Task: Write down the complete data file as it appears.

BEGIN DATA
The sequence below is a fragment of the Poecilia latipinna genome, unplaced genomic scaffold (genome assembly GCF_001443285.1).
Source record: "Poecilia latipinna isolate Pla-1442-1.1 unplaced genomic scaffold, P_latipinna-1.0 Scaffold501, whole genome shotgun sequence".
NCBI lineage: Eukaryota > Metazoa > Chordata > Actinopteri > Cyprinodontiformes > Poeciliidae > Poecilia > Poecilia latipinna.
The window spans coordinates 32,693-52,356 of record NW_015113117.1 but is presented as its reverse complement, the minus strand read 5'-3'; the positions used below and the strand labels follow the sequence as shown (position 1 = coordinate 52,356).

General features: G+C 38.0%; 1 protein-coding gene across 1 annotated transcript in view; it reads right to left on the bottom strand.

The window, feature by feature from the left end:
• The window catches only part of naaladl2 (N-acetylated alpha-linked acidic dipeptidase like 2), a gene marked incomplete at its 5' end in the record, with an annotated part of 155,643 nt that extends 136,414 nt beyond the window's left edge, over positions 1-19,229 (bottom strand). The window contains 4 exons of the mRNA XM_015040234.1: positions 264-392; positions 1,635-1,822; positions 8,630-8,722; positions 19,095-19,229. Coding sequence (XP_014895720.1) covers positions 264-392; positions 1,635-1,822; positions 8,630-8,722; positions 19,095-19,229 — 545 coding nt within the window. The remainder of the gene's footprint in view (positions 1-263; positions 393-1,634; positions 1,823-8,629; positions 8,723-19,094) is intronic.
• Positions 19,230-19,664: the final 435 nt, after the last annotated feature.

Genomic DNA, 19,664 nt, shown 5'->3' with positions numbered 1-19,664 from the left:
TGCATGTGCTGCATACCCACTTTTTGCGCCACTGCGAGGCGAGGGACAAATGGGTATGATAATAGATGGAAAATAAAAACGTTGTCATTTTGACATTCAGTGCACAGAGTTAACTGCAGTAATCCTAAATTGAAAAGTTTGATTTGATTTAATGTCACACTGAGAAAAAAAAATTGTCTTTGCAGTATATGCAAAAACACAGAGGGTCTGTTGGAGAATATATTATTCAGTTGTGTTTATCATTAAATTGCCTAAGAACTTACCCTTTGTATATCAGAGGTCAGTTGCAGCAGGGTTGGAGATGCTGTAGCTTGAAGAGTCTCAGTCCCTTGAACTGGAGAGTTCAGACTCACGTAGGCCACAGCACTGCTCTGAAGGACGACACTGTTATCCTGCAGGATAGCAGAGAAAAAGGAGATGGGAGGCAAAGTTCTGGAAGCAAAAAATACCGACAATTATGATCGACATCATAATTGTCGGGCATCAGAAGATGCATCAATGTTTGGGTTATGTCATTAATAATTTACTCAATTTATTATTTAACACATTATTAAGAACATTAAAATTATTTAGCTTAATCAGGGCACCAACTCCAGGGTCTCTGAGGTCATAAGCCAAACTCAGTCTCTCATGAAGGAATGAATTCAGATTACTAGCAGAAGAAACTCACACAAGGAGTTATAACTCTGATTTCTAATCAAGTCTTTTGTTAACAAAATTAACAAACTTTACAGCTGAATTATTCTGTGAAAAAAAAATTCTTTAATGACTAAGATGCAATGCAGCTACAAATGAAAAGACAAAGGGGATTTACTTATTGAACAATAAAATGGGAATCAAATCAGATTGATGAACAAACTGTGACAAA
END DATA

The sequence below is a fragment of the Poecilia latipinna genome, unplaced genomic scaffold (genome assembly GCF_001443285.1).
Source record: "Poecilia latipinna isolate Pla-1442-1.1 unplaced genomic scaffold, P_latipinna-1.0 Scaffold501, whole genome shotgun sequence".
NCBI lineage: Eukaryota > Metazoa > Chordata > Actinopteri > Cyprinodontiformes > Poeciliidae > Poecilia > Poecilia latipinna.
The window spans coordinates 32,693-52,356 of record NW_015113117.1 but is presented as its reverse complement, the minus strand read 5'-3'; the positions used below and the strand labels follow the sequence as shown (position 1 = coordinate 52,356).

General features: G+C 38.0%; 1 protein-coding gene across 1 annotated transcript in view; it reads right to left on the bottom strand.

The window, feature by feature from the left end:
• The window catches only part of naaladl2 (N-acetylated alpha-linked acidic dipeptidase like 2), a gene marked incomplete at its 5' end in the record, with an annotated part of 155,643 nt that extends 136,414 nt beyond the window's left edge, over positions 1-19,229 (bottom strand). The window contains 4 exons of the mRNA XM_015040234.1: positions 264-392; positions 1,635-1,822; positions 8,630-8,722; positions 19,095-19,229. Coding sequence (XP_014895720.1) covers positions 264-392; positions 1,635-1,822; positions 8,630-8,722; positions 19,095-19,229 — 545 coding nt within the window. The remainder of the gene's footprint in view (positions 1-263; positions 393-1,634; positions 1,823-8,629; positions 8,723-19,094) is intronic.
• Positions 19,230-19,664: the final 435 nt, after the last annotated feature.

Genomic DNA, 19,664 nt, shown 5'->3' with positions numbered 1-19,664 from the left:
TGCATGTGCTGCATACCCACTTTTTGCGCCACTGCGAGGCGAGGGACAAATGGGTATGATAATAGATGGAAAATAAAAACGTTGTCATTTTGACATTCAGTGCACAGAGTTAACTGCAGTAATCCTAAATTGAAAAGTTTGATTTGATTTAATGTCACACTGAGAAAAAAAAATTGTCTTTGCAGTATATGCAAAAACACAGAGGGTCTGTTGGAGAATATATTATTCAGTTGTGTTTATCATTAAATTGCCTAAGAACTTACCCTTTGTATATCAGAGGTCAGTTGCAGCAGGGTTGGAGATGCTGTAGCTTGAAGAGTCTCAGTCCCTTGAACTGGAGAGTTCAGACTCACGTAGGCCACAGCACTGCTCTGAAGGACGACACTGTTATCCTGCAGGATAGCAGAGAAAAAGGAGATGGGAGGCAAAGTTCTGGAAGCAAAAAATACCGACAATTATGATCGACATCATAATTGTCGGGCATCAGAAGATGCATCAATGTTTGGGTTATGTCATTAATAATTTACTCAATTTATTATTTAACACATTATTAAGAACATTAAAATTATTTAGCTTAATCAGGGCACCAACTCCAGGGTCTCTGAGGTCATAAGCCAAACTCAGTCTCTCATGAAGGAATGAATTCAGATTACTAGCAGAAGAAACTCACACAAGGAGTTATAACTCTGATTTCTAATCAAGTCTTTTGTTAACAAAATTAACAAACTTTACAGCTGAATTATTCTGTGAAAAAAAAATTCTTTAATGACTAAGATGCAATGCAGCTACAAATGAAAAGACAAAGGGGATTTACTTATTGAACAATAAAATGGGAATCAAATCAGATTGATGAACAAACTGTGACAAA